As businesses aggressively pursue markdowns to clear excess inventory, off-price retailers are now finding themselves in direct competition with brand name stores.
Burlington Stores, Ross and Nordstrom Rack are among those that have experienced declining demand as consumers seek discounts at big-name box stores such as Target and Walmart. To keep up, off-price stores are now slashing prices even further and trying to improve their product assortment.
“The promotional environment has gotten so aggressive in such a short period of time that we need to make the move on [marking down] the goods,” said Ross CEO Barbara Rentler on a Q2 earnings call. “Otherwise, we're not offering the customer the value that she wants and needs.”
It’s a sharp reversal from the optimism executives expressed just months ago. Many had expected that inflationary pressures and a glut of inventory would have given off-price retailers expanded buying options at lower prices, allowing them to gain more in markups.
Burlington had predicted “the opening of supply” from industry-wide glut would allow it to secure higher markups in the latter half of the year, though CEO Michael O’Sullivan walked back that expectation on a Q2 earnings call. The retailer is now focused on keeping inventory levels balanced and improving its assortment of products while keeping costs down.
“We need to challenge every hanger in our assortment and make sure we are offering the best value,” said O’Sullivan. “During this time, we will tightly control buying and liquidity, carefully managed inventories and aggressively pursue opportunities to drive down expenses.”
Retailers grappling with an overwhelming amount of inventory are choosing to hold on to inventory rather than hand it off to the off-price market. Some are deploying big discounts, while others including Gap are choosing to store products to sell later when demand improves.
“Rather than head to off-price at the point where they normally would, retailers might hang on to the merchandise a little longer or try to sell it at their own stores at a markdown,” said Marshall Fisher, professor of operations, information and decisions at the Wharton School of the University of Pennsylvania. “Branded retailers are becoming a stronger competitor to off-price because their excess inventory means they're offering a greater range product.”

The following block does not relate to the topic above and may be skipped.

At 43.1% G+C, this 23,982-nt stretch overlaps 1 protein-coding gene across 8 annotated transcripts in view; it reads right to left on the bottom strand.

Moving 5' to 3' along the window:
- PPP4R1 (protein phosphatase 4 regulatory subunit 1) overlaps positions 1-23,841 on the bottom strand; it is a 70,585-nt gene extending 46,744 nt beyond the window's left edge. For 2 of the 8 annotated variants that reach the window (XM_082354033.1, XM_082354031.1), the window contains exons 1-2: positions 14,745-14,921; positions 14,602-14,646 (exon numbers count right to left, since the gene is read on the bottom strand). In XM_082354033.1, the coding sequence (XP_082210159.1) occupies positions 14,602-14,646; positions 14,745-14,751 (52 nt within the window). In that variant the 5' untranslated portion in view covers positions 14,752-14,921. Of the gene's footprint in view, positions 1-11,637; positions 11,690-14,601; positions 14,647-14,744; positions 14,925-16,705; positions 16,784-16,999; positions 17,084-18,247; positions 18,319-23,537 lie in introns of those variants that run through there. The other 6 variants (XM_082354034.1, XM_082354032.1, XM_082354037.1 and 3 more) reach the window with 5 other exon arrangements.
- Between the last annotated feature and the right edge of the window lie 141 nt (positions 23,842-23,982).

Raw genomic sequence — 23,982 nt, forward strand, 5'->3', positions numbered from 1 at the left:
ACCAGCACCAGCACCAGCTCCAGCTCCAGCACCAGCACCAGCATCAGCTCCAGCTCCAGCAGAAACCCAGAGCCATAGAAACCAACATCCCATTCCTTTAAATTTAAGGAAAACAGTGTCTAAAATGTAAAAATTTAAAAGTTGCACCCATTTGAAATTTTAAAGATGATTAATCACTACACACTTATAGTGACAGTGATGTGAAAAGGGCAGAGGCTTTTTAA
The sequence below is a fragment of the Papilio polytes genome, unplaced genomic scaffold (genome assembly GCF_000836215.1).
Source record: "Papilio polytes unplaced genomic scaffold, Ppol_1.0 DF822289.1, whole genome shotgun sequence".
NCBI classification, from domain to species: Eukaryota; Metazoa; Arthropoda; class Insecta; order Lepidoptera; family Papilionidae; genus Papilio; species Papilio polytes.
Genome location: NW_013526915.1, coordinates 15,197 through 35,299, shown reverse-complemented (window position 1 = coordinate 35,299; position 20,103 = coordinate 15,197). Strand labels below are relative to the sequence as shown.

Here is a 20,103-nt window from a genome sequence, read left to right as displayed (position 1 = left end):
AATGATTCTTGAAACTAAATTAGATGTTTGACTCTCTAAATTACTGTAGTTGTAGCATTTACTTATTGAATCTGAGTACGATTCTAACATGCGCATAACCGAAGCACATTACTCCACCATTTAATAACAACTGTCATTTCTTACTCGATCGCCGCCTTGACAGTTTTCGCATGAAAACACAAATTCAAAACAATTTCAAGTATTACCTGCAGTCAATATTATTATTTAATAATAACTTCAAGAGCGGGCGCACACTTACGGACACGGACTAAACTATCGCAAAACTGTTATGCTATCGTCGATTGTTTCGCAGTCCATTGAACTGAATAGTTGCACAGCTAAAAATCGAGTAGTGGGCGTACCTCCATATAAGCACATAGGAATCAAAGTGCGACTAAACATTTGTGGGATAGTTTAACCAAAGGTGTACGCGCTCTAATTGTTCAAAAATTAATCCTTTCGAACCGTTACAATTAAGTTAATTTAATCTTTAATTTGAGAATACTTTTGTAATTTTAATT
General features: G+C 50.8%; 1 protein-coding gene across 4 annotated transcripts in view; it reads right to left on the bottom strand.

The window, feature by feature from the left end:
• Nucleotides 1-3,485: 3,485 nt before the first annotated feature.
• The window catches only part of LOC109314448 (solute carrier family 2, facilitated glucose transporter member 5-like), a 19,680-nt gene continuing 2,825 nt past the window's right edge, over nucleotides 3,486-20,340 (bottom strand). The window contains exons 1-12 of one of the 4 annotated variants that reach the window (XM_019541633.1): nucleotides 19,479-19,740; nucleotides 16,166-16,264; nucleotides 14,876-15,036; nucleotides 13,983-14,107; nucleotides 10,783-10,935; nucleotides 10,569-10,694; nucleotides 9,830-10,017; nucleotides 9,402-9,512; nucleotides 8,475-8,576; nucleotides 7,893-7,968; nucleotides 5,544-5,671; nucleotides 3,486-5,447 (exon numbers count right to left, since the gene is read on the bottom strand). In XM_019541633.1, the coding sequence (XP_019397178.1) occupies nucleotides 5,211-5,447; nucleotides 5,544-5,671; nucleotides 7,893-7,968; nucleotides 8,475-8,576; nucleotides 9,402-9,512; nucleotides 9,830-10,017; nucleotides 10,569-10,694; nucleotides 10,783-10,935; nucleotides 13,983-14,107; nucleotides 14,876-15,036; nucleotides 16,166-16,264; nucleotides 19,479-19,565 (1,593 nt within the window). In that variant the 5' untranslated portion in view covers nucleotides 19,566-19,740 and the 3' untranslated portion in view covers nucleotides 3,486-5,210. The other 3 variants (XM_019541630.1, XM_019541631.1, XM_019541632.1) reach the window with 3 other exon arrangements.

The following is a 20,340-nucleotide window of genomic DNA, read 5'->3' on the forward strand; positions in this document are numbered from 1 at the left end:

For branded retailers, the calculus is simple. With financial losses mounting from supply chain delays and lower consumer demand, companies hope aggressive discounts can help rightsize their stock levels.
Burlington’s CEO noted retailers are extending discounts to more premium items, pressuring off-price stores to compete on price and quality. “The current level of promotional activity will not last forever,” O’Sullivan told analysts last month. “But while it does, it will create a very significant headwind for us.”
To keep up, some off-price retailers are focused on clearing their own inventory levels to improve product assortment.
"We are clearing through lower price point items at Nordstrom Rack, to make room for the premium brands at great prices that drive the Rack business," Nordstrom President and Chief Brand Officer Pete Nordstrom said on a Q2 earnings call.
Despite the headwinds, some believe that industry-wide glut still presents off-price a major opportunity for growth. Brett Rose, CEO of wholesale distributor United National Consumer Suppliers, said that even though less retailers are selling to off-price, there are still plenty of products available.
“You're not seeing a ton of retailers selling off excess goods to off-price retailers,” said Rose. “You're seeing a lot of suppliers being canceled by retailers, who are then selling it off the off-price retailers for a significant discount. So it's almost a better deal.”
Many off-price retailers buy products at lower prices to hold on and sell later, for example buying winter jackets in the summer. The key, Rose said, is staying in touch with what the consumer wants to effectively plan for demand.
The TJX Companies, which owns TJ Maxx and Marshalls, reported strong profitability in the past quarter despite a decline in U.S. sales, with President and CEO Ernie Herrman saying on the company’s Q2 call that there are “plenty of open-to-buy to take advantage of the current environment.”
“Our teams executed our off-price fundamentals extremely well, and our merchants did an excellent job buying the right merchandise in the right categories,” he said.
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